Cotton is the leading fiber crop grown throughout the world, providing raw materials to the textile industry [50, 51]. China is one of the leading cotton producers, consumers, and importers in the world [52, 53]. In China, most of the cotton is shifted from the Yellow River and Yangtze River valley to Xinjiang province . However, Xinjiang is an arid region having low precipitation and high surface evaporation and are therefore facing the issues like scarcity of water resources  and low nutrient availability, especially P . Studies have found that the availability of P is very poor in Xinjiang soil due to its calcareous nature which leads to poor plant growth, dark green leaves, yellowing of leaves, flower bud necrosis, and finally poor cotton yield and quality . Therefore, the use of chemical fertilizer is increased in the last few decades and it might increase by 2% in the future to maintain the current yield . Moreover, the increase in P fertilization will increase the cost of production and environmental pollution . However, without the addition of P fertilizer over a long period, the soil available P concentration will gradually decrease and the crop yield and quality will decrease accordingly (Yao et al., 2012). Thus, due to insufficient soil available P and rock phosphate resources in China, it is an important task for cotton researchers to develop low P tolerant cotton genotypes that can produce high yield and fiber quality under relatively low P. Previously, we have identified two cotton genotypes Jimian169 and DES926 as strong tolerance to low P and weak tolerance to low P genotypes, respectively. However, the morphological, physiological, biochemical, and molecular mechanisms of low P tolerance is still to be elucidated. Therefore, it is of main importance to study the hypothesis that cotton genotype Jimian169 has a different mechanism of low P tolerance than DES926. This study will be useful to understand the mechanism of low P tolerance and provide basis for the genetic development of low P tolerant cotton genotype.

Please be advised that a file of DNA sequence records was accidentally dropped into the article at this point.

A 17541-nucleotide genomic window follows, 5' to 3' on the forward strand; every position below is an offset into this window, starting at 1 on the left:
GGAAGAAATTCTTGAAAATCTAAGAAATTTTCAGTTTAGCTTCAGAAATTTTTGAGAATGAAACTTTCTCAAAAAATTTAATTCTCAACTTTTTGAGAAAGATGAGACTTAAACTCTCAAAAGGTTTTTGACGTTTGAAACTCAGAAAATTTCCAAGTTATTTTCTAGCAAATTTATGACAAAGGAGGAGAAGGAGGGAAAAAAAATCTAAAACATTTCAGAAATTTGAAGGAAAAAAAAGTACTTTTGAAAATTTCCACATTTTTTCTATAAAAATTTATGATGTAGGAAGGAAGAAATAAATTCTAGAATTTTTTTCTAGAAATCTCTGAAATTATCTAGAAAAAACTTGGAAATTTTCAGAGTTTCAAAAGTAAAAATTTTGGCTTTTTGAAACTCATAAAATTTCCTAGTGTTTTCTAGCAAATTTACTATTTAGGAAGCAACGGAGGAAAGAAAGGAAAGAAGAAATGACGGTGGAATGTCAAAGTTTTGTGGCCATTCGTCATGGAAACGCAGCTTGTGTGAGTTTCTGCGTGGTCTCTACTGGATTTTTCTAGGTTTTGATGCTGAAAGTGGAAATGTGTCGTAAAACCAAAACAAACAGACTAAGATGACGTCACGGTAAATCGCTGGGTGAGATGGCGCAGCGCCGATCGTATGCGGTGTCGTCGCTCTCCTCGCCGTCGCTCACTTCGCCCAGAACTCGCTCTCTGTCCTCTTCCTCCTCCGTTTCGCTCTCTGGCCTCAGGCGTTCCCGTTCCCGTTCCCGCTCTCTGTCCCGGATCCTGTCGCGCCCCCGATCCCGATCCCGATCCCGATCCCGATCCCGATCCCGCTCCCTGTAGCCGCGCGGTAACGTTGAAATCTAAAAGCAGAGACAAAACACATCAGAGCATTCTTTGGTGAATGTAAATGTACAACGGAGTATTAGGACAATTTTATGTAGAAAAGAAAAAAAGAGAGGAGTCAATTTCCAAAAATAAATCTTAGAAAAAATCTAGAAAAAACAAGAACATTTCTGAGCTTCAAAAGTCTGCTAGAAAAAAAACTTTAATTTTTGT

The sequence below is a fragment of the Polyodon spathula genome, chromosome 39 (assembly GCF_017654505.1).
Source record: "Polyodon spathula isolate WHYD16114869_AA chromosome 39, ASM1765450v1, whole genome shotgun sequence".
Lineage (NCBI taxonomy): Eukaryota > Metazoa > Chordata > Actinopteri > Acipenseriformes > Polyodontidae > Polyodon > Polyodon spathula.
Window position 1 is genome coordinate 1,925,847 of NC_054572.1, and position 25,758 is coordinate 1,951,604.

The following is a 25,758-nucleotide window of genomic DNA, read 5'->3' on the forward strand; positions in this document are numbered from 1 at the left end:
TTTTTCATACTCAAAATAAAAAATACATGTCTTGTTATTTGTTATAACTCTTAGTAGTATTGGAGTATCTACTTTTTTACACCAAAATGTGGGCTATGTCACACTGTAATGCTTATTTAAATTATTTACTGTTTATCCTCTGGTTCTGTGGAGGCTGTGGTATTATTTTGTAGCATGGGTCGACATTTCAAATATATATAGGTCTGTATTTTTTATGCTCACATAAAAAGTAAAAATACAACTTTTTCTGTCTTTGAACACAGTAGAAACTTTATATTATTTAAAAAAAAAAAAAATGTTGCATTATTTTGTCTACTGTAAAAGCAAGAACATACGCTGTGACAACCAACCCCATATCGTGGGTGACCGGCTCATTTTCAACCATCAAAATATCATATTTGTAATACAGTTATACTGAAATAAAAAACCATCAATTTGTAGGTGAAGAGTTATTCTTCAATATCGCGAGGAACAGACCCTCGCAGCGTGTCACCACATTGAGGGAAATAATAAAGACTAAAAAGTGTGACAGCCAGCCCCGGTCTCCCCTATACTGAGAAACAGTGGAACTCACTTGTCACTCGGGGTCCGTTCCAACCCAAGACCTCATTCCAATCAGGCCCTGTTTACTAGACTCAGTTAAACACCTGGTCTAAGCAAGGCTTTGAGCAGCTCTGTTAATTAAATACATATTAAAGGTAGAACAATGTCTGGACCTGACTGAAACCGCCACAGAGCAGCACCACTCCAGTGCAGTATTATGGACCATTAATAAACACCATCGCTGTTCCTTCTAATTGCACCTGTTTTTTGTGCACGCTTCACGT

Materials and methods
Based on the multi-year P fertilizer experiments in the experimental farm of the Cotton Research Institute of the Chinese Academy of Agricultural Sciences (CRI, CAAS), we have found that the amount of available P (3 ± 0.5) mg kg− 1) in the soil is low and the cotton genotypes respond differently during the cotton growth period. Therefore, the current study is very important to understand the genotypic difference under low and normal P conditions. Moreover, the selection of the strong and weak low P tolerant cotton genotypes is the basis for the current study. Previously, we studied the agronomic performance and P use efficiency (PUE) of 384 cotton genotypes under low (LP; 0.01 mM KH2PO4) and normal (NP; 1 mM KH2PO4) P conditions, and based on dry biomass and PUE, 30 cotton genotypes were selected. The selected 30 cotton genotypes were again grown under low and normal P conditions in pot and hydroponic culture and finally two cotton genotypes (Jimian169; strong low P tolerant and DES926; weak low P tolerant) with contrasting low P tolerance were identified.